Comparison of the "3+1" and "2+2" medical technology educational approaches



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Evaluation of allied health programs is an ongoing process whether externally imposed by accrediting agencies or internally motivated by the faculty's desire for assurance of program quality. Those in leadership positions in the medical technology field are greatly concerned regarding increases in medical knowledge and changes which challenge medical technologists to analyze, synthesize, and utilize science and technology for human gain. The dissemination of this knowledge growth presents medical technology educational programs with enormous responsibility to students and, ultimately, to the general population. Medical technology educators need to design their programs so that students may achieve the desired levels of learning in the most effective and efficient way. The purpose of this research was to determine if there were differences between the "3+1" and "2+2" medical technology educational approaches. The differences studied pertained to graduate performance on the ASCP medical technologist certification examination and student learning environment expressed in the dimensions of student-reported classroom and studying activities during the professional medical technology educational phases. Sixteen medical technology programs participated in the study, eight "3+1" educational programs and eight "2+2" educational programs. Copies of the investigator-developed learning environment questionnaire were mailed to each school for administration to medical technology students. Completed questionnaires and a list of scores obtained on the August 1981 ASCP Board of Registry's medical technologist certification examination by the school's graduates were returned to the investigator. [...]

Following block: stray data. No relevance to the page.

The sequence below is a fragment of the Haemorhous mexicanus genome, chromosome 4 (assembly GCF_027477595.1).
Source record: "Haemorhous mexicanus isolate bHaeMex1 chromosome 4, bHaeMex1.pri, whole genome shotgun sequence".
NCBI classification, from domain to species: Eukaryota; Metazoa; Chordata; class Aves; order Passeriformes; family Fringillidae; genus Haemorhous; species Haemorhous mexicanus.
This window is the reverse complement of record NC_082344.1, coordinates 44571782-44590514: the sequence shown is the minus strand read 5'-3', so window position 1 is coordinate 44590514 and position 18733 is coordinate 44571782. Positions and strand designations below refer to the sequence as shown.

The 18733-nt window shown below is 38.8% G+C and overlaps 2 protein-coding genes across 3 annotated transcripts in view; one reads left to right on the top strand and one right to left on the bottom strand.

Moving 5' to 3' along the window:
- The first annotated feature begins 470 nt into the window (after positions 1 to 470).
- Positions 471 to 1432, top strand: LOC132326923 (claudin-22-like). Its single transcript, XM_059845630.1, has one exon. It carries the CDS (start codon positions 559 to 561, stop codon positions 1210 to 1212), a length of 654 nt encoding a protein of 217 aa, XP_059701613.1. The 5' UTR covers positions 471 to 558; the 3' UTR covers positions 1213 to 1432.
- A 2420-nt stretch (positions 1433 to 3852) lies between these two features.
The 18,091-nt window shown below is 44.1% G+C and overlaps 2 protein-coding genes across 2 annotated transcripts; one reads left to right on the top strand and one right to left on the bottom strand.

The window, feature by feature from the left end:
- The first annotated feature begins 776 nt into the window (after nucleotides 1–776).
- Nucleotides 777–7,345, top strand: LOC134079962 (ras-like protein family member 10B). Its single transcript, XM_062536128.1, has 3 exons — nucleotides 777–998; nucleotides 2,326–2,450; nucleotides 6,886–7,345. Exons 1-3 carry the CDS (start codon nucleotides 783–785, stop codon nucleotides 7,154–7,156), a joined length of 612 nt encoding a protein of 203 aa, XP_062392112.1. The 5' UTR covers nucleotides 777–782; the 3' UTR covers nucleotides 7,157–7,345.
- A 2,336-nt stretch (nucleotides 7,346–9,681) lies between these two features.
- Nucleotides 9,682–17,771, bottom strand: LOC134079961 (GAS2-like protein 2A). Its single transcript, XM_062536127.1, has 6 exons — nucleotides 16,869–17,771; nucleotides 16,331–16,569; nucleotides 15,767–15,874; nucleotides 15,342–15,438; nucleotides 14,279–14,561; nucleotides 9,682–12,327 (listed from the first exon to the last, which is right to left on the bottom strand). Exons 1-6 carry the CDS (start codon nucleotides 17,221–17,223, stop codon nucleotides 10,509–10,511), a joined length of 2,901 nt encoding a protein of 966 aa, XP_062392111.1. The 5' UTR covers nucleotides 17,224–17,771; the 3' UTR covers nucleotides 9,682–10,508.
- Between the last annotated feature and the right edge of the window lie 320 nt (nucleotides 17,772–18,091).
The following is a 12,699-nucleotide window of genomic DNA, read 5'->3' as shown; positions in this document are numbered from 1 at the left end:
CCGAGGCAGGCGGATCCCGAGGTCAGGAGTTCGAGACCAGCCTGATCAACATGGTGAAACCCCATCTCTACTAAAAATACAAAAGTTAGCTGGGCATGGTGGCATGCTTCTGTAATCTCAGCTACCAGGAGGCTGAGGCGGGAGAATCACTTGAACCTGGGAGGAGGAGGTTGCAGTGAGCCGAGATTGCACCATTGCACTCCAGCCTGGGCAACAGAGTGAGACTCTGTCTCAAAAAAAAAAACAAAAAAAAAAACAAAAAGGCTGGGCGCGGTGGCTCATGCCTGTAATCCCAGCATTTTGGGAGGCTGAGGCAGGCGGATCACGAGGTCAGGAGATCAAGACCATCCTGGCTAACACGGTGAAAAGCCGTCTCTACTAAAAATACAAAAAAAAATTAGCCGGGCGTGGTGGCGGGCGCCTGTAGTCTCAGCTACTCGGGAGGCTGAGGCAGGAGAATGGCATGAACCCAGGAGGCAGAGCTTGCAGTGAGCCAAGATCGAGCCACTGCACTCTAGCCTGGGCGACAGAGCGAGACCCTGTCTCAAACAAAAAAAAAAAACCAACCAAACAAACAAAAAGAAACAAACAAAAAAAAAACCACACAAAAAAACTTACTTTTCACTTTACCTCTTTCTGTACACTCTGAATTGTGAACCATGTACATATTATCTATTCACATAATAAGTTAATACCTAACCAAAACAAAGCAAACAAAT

Paramedical education--United States